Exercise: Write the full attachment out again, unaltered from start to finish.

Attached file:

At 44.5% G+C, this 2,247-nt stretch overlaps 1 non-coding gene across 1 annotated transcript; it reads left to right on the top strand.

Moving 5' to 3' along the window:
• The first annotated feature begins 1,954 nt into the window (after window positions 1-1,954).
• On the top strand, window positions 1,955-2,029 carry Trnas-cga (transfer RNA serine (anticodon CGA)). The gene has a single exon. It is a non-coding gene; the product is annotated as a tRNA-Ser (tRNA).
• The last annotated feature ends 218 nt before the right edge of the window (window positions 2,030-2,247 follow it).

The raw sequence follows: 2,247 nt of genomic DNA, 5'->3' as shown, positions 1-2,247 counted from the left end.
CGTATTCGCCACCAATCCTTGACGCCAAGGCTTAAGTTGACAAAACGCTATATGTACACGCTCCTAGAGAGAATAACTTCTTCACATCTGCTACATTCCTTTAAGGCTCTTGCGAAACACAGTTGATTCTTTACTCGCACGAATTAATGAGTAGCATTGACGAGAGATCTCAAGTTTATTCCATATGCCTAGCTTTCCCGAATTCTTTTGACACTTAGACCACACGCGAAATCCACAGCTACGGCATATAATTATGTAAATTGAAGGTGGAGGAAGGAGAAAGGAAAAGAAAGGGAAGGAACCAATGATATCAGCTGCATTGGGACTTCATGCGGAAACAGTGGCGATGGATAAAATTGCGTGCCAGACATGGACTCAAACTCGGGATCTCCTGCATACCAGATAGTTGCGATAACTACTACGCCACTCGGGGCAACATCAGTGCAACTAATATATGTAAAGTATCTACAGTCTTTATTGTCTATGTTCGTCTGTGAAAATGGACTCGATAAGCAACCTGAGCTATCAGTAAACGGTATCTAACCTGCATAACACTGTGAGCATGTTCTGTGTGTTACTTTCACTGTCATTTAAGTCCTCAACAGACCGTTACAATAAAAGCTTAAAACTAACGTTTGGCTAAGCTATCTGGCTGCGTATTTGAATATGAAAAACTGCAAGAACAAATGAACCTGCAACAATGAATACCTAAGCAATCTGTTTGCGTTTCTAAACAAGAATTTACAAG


At 44.5% G+C, this 2,247-nt stretch overlaps 1 non-coding gene across 1 annotated transcript; it reads left to right on the top strand.

Moving 5' to 3' along the window:
• The first annotated feature begins 1,954 nt into the window (after window positions 1-1,954).
• On the top strand, window positions 1,955-2,029 carry Trnas-cga (transfer RNA serine (anticodon CGA)). The gene has a single exon. It is a non-coding gene; the product is annotated as a tRNA-Ser (tRNA).
• The last annotated feature ends 218 nt before the right edge of the window (window positions 2,030-2,247 follow it).

The raw sequence follows: 2,247 nt of genomic DNA, 5'->3' as shown, positions 1-2,247 counted from the left end.
CGTATTCGCCACCAATCCTTGACGCCAAGGCTTAAGTTGACAAAACGCTATATGTACACGCTCCTAGAGAGAATAACTTCTTCACATCTGCTACATTCCTTTAAGGCTCTTGCGAAACACAGTTGATTCTTTACTCGCACGAATTAATGAGTAGCATTGACGAGAGATCTCAAGTTTATTCCATATGCCTAGCTTTCCCGAATTCTTTTGACACTTAGACCACACGCGAAATCCACAGCTACGGCATATAATTATGTAAATTGAAGGTGGAGGAAGGAGAAAGGAAAAGAAAGGGAAGGAACCAATGATATCAGCTGCATTGGGACTTCATGCGGAAACAGTGGCGATGGATAAAATTGCGTGCCAGACATGGACTCAAACTCGGGATCTCCTGCATACCAGATAGTTGCGATAACTACTACGCCACTCGGGGCAACATCAGTGCAACTAATATATGTAAAGTATCTACAGTCTTTATTGTCTATGTTCGTCTGTGAAAATGGACTCGATAAGCAACCTGAGCTATCAGTAAACGGTATCTAACCTGCATAACACTGTGAGCATGTTCTGTGTGTTACTTTCACTGTCATTTAAGTCCTCAACAGACCGTTACAATAAAAGCTTAAAACTAACGTTTGGCTAAGCTATCTGGCTGCGTATTTGAATATGAAAAACTGCAAGAACAAATGAACCTGCAACAATGAATACCTAAGCAATCTGTTTGCGTTTCTAAACAAGAATTTACAAG